There was once a time when Railway Avenue in Ashcroft boasted three hotels, built to cater to the steady stream of travelers heading north.
Ashcroft was the last station on the Canadian Pacific line before the railroad made a sharp turn and headed east, so anyone wanting to travel north disembarked here. In anticipation of this influx of business, John Barnes – who owned the land through which the CPR would run – built the Thompson River Hotel before the townsite had even been surveyed.
He situated his hotel near where he thought the railway would build its tracks, near to where the River Inn is today, and was probably somewhat dismayed when the CPR put the tracks – and the station and depot – at some distance from his hotel.
Nothing daunted, he dismantled the Thompson River Hotel and moved it to a site on Railway Avenue opposite the station, so that it was the first thing anyone arriving in town would see. It was renamed the Ashcroft Hotel, once the new town had settled on a name, and there are doubtless many readers who can remember its second incarnation (the original hotel burned down in the 1916 fire) on the site of where the Post Office now stands (the rebuilt Ashcroft Hotel burned down in 1974).
A second hotel, called the Cariboo Exchange, was built at the corner of 3rd and Railway, and at some point in the 1890s another hotel was built directly beside it, with the two buildings merging under the name of the Grand Central Hotel. It, too, burned down in the 1916 fire, but was rebuilt, and still stands today.
R.D. Cumming, the editor and owner of The Journal from 1912 to 1938, referred to these two hotels as the “Best” (the Ashcroft) and the “Next Best” (the Grand Central) hotels in some of his humorous “Skookum Chuck Fables”. He fails to mention the third hotel, however (the “Least Best”?), which was the Cargile Hotel, located where the Credit Union now stands.
Cumming’s reticence is probably justified, for if any one adjective could be used to describe the Cargile, “ill-fated” would be at the top of the list, closely followed by “unlucky”, with “unfortunate” (and maybe even “cursed”) not far behind.
The hotel was the brainchild of early settler William Cargile, who took over the running of Hat Creek Ranch in 1881 (many maps of the province still designate that area as “Carguile” or “Carquile”, a misspelling of Cargile’s surname). He had come to the region from Yale, and in 1887 arranged for an existing hotel in that town to be dismantled and shipped by rail to Ashcroft, where it would be re-erected. It had worked for the Thompson River Hotel, after all; what could go wrong?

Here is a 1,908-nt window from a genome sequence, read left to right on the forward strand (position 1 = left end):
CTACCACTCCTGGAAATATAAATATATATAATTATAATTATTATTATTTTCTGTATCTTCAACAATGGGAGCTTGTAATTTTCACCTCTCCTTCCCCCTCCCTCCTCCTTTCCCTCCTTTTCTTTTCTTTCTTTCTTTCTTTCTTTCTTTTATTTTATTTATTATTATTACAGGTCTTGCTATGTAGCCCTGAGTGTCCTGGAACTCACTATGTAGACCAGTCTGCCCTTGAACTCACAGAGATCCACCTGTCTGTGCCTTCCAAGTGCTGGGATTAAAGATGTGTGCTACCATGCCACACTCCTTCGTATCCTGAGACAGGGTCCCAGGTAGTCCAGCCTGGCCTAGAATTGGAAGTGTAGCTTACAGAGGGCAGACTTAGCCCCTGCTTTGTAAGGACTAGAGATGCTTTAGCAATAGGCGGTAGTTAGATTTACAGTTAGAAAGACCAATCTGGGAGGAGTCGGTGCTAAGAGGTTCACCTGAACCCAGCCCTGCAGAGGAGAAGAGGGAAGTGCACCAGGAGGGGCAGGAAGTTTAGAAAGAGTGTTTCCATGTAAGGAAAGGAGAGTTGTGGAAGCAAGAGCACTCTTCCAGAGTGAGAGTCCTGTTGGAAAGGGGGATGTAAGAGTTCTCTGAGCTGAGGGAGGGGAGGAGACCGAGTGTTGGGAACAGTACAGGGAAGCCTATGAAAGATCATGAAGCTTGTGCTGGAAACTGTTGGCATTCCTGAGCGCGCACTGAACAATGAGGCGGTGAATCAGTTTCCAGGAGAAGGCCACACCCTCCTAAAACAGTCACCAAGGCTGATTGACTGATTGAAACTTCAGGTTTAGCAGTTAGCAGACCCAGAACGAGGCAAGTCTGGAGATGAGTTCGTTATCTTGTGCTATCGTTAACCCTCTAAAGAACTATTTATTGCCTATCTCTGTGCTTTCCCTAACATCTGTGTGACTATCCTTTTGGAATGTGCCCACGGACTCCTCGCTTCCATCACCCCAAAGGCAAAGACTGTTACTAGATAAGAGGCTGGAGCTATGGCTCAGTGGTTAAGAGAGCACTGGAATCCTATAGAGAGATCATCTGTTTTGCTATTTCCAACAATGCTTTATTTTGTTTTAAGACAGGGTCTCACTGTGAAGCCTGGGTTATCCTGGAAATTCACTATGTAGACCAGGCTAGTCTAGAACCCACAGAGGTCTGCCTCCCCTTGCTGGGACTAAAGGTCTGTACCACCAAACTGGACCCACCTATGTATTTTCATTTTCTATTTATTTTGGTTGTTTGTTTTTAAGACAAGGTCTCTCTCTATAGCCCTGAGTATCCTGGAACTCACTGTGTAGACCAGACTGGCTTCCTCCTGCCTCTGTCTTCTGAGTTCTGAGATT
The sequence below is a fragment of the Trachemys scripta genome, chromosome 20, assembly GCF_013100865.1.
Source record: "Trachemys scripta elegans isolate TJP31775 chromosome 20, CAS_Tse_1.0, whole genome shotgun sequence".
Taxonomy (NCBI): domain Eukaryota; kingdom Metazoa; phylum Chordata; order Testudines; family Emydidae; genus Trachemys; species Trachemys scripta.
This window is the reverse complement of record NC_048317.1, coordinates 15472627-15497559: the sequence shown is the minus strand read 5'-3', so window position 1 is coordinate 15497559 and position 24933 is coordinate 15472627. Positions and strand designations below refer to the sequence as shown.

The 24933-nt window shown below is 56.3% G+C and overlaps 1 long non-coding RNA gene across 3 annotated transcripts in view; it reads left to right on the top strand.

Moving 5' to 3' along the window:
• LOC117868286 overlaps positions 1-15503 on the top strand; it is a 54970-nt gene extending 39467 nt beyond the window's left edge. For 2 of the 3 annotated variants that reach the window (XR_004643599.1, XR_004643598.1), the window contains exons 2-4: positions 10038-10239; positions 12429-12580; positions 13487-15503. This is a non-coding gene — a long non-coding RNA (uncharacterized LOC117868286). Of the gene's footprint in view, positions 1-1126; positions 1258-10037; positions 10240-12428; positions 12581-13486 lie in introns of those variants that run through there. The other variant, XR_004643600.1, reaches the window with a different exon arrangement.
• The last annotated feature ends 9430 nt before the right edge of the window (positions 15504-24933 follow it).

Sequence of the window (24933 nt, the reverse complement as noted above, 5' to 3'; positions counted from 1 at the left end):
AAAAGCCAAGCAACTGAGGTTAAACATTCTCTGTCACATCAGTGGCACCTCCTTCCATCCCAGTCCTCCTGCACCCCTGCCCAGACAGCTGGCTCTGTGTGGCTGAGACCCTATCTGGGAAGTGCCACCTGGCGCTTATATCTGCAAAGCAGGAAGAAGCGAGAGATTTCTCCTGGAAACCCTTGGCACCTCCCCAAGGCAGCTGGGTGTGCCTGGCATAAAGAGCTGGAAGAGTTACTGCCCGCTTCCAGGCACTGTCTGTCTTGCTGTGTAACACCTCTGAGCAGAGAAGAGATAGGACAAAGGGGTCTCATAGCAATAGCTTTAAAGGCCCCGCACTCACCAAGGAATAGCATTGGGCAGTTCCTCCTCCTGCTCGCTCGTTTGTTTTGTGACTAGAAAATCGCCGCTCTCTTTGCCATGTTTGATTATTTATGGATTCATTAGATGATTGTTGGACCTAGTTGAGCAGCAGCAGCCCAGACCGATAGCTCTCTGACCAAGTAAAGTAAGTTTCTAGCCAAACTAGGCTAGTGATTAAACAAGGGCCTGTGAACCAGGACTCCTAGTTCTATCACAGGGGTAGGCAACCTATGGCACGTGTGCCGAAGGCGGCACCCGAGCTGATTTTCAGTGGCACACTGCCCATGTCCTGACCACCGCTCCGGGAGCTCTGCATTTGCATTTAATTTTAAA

This was in March of 1887; and as Ashcroft residents know, the March winds here can be a fierce thing indeed. This is especially true during an unusually warm March, when hot air accumulates in the valley during the day and begins to rise during the evening, allowing cooler air to rush in to fill the vacuum, creating windstorms in the process. When the hotel pieces arrived, workmen began assembling them, in a process that must have looked like putting together a 3-D jigsaw puzzle; but they hadn’t quite got round to nailing things in place when the wind struck, knocking the entire structure down like a house of cards. The Inland Sentinel newspaper (Kamloops) reported the incident in a remarkably matter-of-fact way, stating simply that “Mr. Cargile’s new hotel was blown down by a gust of wind last week.”
The whole process began again, and this time the hotel was put together without further mishap. By July 1887 the Cargile Hotel was ready to go. Mrs. Steffen, the wife of a CP railway employee in town, said that the hotel was “expensively furnished and with a good stock of liquor”. She was in a position to know, for she and her husband were two of the first guests when the Cargile opened for business. Not for long, however. In August 1887 a fire started in the hotel’s kitchen, and the entire structure burned to the ground, with almost nothing saved (except Mrs. Steffen’s sewing machine, which was rescued by one of the men fighting the fire).
William Cargile rebuilt the hotel, and all was well until 1892, when the hotel once more burned to the ground, this time with the loss of one person, a man named Thomas Walker. The Cargile was rebuilt again, presumably on the basis that “the fourth time’s the charm”. Either that, or William Cargile was an incredibly determined man, one who wasn’t going to let wind or fire get in his way. Even he, however, could not keep going forever, and in 1894 he died; he lies buried in the Ashcroft cemetery, half-a-mile from the hotel that he managed to keep going despite a string of disasters that would have discouraged many another person.
The Cargile Hotel continued for another 22 years after his death. A Mr. Nelson took it over, and doubtless did the best he could, but the hotel was never as popular as the Ashcroft or the Central, and only seems to have been full when a special event brought larger than usual crowds to town.
In 1916 the same fire that destroyed the town’s other two hotels also laid waste to the Cargile; but while the Ashcroft and the Central were eventually rebuilt, there was to be no such resurrection for the Cargile, no phoenix-like springing from the ashes. It had clung to life for more than three decades, but fire was its eventual undoing. The Central Hotel lives on in fact; the Ashcroft Hotel lives on in memory; and the Cargile Hotel lives on in the dusty annals of history, a part of Ashcroft’s early days that is no more.